More disturbing is the consistent and careful exclusion of lesbianism (“men’s energy”), as well as women in general, from the realms of this subversive, regenerative power. The privileging and glamorising of the male homosexual prostitute borders, in places, on the absurd: “People look at us and think that is all we do – fucking. But I’m telling you with all the things we have done and seen we could do anything. I could be a president one day.”

Then again, this is stated by the same character who believes that young boys fellating older men will gain superior wisdom. Surprisingly, Angelo, who was victim to a sexual assault in his childhood, says nothing about the need to protect youthful vulnerability from the force that is adult sexuality. To me, the novel’s attitude towards sex also seems conflicted. While it can be purely physical (“It was not making love. He fucked me good.”), it is simultaneously represented as the gateway to attaining a special transcendence. At times, it is just plain confusing, as Sebastian explains: “You must be very careful with your emotions. We all sleep with each other here, all the time, except Shaun, he’s married. I could even sleep with you.”

The language of the narrative switches effortlessly between erotic and pornographic, and sometimes the interchanging use of two different registers is jarring. While mere “fucking” is glorified in one instance, in another the beauty of making love is depicted as being without equal. It is an ambivalent attitude, but perhaps it mirrors a complexity that is inherent in human sexuality. Juliana Makuchi Nfah-Abbenyi would most likely disagree. She notes: “The erotic has often been compared with the pornographic, even though, as Lorde has pointed out, pornography is a direct denial of the power of the erotic, for it represents the suppression of true feeling.”

Repeatedly in the novel, homosexuality is presented not just as an alternative choice that deserves to be accepted like all others, but as the gateway to men discovering their truest selves and their highest pleasures: “Men really haven’t been given the chance to explore their sexuality. Men are either married or expected to be. There is no in-between. So men haven’t nearly explored the possibilities of being men.”

One suspects that this new vision of masculinity is as replete with exclusions and prejudices as the old patriarchal discourse of traditional literary structure and early African literature. Marriage in this novel is exposed as a trap to limit the creative possibilities and abilities of maleness. Homosexuality, on the other hand, is the site where a man might truly explore what it “really” means to be a man. Perhaps it is only through this exaggerated sense of homosexual ascendancy in the grand scheme of things that Angelo and his cohorts can deal with their suppressed shame of working as prostitutes.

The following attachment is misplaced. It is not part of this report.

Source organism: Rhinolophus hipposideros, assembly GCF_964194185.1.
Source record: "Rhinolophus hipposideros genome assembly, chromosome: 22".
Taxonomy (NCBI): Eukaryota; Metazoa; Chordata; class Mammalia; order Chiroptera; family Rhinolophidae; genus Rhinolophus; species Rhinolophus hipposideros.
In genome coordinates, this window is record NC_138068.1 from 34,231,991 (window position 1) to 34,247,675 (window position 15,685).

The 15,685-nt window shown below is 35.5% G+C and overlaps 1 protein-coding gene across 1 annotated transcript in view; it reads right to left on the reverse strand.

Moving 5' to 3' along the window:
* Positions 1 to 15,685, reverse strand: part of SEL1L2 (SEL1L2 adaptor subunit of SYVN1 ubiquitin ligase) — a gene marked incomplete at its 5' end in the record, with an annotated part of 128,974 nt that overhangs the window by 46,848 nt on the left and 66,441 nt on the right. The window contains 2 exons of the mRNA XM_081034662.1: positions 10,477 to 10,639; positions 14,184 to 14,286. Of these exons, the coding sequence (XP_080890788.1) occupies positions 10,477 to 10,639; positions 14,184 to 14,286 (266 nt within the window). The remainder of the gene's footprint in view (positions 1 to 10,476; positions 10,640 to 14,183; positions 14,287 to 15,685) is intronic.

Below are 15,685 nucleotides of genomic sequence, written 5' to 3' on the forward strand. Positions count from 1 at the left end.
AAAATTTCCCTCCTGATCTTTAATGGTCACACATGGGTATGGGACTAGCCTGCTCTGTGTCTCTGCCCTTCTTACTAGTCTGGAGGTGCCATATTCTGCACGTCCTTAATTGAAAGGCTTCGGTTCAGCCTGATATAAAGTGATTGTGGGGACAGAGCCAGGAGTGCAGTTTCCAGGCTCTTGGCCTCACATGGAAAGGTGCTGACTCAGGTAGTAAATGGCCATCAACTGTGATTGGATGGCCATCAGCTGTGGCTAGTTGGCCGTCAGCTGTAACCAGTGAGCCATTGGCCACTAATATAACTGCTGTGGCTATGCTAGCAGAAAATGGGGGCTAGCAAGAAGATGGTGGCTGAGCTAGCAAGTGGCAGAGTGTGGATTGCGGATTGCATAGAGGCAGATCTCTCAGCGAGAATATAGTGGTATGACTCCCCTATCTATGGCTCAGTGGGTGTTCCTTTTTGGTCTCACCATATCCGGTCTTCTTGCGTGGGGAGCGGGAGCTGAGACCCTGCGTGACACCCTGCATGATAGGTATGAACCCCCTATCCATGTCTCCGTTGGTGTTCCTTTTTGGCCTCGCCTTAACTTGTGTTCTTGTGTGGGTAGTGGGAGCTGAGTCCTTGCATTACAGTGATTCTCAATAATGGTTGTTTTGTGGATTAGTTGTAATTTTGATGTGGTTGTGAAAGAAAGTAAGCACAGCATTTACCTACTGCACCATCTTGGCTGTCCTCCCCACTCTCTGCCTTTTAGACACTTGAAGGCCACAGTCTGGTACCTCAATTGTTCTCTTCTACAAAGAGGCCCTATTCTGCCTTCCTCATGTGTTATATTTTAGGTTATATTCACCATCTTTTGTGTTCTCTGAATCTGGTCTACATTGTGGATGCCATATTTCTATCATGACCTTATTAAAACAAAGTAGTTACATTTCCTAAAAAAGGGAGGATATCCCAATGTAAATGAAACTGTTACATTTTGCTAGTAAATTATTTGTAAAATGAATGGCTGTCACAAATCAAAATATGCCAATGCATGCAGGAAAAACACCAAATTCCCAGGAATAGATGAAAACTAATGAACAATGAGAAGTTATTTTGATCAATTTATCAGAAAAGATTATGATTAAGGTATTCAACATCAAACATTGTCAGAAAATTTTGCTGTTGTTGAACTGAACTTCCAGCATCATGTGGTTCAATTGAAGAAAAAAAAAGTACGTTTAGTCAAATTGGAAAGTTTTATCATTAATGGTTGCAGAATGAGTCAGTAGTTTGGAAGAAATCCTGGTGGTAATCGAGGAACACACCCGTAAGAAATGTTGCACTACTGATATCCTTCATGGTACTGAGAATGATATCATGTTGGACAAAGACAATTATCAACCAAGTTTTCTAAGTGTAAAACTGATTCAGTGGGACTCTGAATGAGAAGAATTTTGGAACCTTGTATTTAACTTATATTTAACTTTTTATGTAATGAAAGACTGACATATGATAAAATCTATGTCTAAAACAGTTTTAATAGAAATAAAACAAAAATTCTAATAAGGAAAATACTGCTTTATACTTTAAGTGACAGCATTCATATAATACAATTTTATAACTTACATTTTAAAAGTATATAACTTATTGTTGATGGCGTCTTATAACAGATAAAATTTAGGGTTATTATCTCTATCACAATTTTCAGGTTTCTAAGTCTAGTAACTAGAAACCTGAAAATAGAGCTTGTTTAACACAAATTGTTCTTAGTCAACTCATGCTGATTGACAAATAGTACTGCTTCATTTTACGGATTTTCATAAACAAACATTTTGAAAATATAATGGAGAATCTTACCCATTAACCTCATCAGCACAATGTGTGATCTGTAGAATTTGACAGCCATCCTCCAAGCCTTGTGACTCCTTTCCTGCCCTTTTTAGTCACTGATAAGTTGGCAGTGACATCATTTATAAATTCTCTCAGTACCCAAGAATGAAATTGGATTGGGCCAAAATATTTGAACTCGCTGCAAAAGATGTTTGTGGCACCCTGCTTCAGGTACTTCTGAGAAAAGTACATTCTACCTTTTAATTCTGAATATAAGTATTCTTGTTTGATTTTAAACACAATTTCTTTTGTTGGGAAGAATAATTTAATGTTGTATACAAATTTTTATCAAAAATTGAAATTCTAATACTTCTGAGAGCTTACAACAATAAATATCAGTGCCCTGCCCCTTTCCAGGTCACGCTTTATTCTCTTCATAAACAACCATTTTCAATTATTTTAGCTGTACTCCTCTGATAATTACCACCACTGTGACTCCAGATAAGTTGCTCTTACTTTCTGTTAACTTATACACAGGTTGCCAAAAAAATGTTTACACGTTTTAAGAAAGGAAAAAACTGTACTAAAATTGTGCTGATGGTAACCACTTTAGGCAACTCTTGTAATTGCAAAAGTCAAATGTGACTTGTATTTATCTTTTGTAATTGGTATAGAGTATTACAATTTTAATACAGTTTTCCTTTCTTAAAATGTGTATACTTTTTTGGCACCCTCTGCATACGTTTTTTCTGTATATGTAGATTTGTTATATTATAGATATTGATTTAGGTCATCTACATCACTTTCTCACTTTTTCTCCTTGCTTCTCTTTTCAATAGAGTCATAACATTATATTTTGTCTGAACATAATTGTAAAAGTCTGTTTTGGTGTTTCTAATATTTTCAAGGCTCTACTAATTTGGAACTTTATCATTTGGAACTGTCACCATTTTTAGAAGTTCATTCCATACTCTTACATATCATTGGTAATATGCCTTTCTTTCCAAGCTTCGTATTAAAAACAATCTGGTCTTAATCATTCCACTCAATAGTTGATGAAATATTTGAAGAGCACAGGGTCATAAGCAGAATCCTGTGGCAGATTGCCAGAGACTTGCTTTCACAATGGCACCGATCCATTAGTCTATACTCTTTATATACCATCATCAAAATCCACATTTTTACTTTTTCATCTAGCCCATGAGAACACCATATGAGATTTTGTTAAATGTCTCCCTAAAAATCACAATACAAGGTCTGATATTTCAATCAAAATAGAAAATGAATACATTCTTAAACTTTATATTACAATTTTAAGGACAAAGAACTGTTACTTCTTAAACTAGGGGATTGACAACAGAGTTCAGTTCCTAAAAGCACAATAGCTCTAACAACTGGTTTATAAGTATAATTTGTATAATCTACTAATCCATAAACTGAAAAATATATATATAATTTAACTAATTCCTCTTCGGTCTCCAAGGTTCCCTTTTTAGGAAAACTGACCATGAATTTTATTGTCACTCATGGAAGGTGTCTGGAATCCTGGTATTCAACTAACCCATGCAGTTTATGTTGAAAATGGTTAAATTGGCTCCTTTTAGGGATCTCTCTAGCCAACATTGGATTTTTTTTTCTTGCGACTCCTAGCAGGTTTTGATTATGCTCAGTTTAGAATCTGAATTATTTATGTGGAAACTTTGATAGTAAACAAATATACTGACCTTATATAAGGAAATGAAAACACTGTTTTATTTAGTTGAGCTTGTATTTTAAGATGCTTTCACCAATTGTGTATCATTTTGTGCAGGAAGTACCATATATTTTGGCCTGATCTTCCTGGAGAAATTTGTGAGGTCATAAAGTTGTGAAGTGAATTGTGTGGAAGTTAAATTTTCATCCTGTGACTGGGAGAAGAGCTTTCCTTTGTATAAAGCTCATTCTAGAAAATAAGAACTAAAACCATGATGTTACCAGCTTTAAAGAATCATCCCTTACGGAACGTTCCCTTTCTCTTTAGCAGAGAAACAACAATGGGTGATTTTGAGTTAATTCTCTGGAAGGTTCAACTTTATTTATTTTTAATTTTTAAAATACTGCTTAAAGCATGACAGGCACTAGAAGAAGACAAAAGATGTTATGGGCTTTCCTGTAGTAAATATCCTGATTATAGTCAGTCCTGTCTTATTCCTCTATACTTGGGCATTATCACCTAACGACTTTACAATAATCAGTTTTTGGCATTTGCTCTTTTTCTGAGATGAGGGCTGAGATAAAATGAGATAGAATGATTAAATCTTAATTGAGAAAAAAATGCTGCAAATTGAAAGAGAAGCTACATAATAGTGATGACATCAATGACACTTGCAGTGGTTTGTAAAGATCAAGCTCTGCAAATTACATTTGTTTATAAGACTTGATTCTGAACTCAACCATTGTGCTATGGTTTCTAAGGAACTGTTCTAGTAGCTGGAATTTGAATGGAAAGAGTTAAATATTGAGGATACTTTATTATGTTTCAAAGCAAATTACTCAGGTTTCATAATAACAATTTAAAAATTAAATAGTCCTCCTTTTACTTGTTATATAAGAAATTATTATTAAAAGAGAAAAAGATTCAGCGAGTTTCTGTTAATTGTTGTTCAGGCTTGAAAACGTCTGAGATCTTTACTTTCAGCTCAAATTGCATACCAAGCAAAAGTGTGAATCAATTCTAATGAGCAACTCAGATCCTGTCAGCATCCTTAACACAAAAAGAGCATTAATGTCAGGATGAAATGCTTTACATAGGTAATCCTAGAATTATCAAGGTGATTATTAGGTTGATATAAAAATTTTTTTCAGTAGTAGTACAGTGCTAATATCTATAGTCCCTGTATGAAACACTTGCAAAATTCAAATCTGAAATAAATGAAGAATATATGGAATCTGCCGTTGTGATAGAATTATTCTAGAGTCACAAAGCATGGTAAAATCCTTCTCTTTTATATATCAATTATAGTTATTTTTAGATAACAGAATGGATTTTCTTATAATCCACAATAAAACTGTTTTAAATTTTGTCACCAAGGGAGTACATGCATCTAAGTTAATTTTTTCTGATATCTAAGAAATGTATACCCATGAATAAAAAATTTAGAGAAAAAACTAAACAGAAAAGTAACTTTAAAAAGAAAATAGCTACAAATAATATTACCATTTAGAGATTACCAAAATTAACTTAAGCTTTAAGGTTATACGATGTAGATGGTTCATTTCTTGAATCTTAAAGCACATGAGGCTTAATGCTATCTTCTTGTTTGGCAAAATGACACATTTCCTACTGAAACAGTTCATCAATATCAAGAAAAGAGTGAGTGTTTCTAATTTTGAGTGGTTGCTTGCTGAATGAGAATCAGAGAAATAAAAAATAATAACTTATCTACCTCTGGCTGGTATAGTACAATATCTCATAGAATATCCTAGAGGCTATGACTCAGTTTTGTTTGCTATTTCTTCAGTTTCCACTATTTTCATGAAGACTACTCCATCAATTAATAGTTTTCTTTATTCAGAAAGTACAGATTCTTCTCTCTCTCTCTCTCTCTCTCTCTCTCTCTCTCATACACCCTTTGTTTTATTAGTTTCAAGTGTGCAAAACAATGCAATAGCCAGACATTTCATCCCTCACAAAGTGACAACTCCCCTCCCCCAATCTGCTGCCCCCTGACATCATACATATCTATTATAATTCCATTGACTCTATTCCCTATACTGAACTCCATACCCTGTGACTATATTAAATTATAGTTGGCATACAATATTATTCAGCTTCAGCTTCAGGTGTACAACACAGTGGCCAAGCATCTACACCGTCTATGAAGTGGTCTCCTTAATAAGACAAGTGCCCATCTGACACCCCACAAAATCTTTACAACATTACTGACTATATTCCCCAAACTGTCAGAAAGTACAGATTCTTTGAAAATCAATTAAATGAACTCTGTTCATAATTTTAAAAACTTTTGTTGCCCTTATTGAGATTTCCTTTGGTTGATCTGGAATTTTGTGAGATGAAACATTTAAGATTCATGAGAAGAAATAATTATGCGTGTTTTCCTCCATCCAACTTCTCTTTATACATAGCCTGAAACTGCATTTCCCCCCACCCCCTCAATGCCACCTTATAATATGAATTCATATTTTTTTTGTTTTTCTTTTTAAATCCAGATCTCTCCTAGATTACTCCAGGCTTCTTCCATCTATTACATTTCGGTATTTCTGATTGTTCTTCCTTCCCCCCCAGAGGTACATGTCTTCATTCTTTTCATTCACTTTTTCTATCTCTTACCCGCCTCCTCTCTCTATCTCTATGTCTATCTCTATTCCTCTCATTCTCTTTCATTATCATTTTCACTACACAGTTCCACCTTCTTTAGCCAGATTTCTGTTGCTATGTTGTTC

It may also be a way of coping with the stigmatisation of homosexuality in general. One finds a conflation in the novel between the fact of being homosexual and the fact of being a homosexual prostitute. This strikes me as a narrative strategy for survival, even of staying sane. But one feels that more creative and less antagonistic ways of representing these sexual choices can, and will, be found.

Andrea Cornwall speaks to these challenges of shaping a hybrid masculinity: “While the notion of ‘hegemonic masculinity’ may serve as a useful way of exploring identities in an era where influences were more limited, the very fluidity and hybridity of contemporary identities reveal its instability. Plural versions of what ‘to be a man’ can or should involve suggest, in turn, less a distinction between ‘hegemonic masculinity’ and other residual variants than a spectrum of ways of being that are more or less valued by different kinds of people.”

It is the appreciation and tolerance of difference that is ultimately lacking in Duiker’s lengthy, engaging story, even though it is framed as a bold assertion of that same right to choose, and live out, a “different” sexuality. Tshepo does not come across as someone who is comfortable with his sexuality. Rather, he is starry-eyed and defiantly homosexual. His work with children seems to be a vocation suited to him because of his “gayness”. By placing homosexuality at the top of his hierarchal understanding of human sexuality, he has sadly fallen into the same trap that handicaps those who oppose different sexualities.

This is a question which all who endeavour to “write back” to dominant narratives and histories must continually engage with: whether it possible, and whether it is necessary to eschew the presentation of the oppressed or othered’s story as some kind of Holy Grail; or whether it is justified, in the arena of imaginative regeneration, to present a passionate polemic such as Ayi Kwei Armah’s Two Thousand Seasons, which comes to the poetically appealing and yet patently false conclusion that the oppressed and othered subject is the possessor of a timeless and untainted historical consciousness and value system to which they need only return in order to cast off the chains binding their souls and minds. It is a question that will and must present itself anew to every attempt at “writing back” to the oppressive hegemonies of our time.

It is also a question that every oppressed subject must remain alive and alert to – be they women, black, queer or poor.



Pic Credit: Dean Hutton (2002)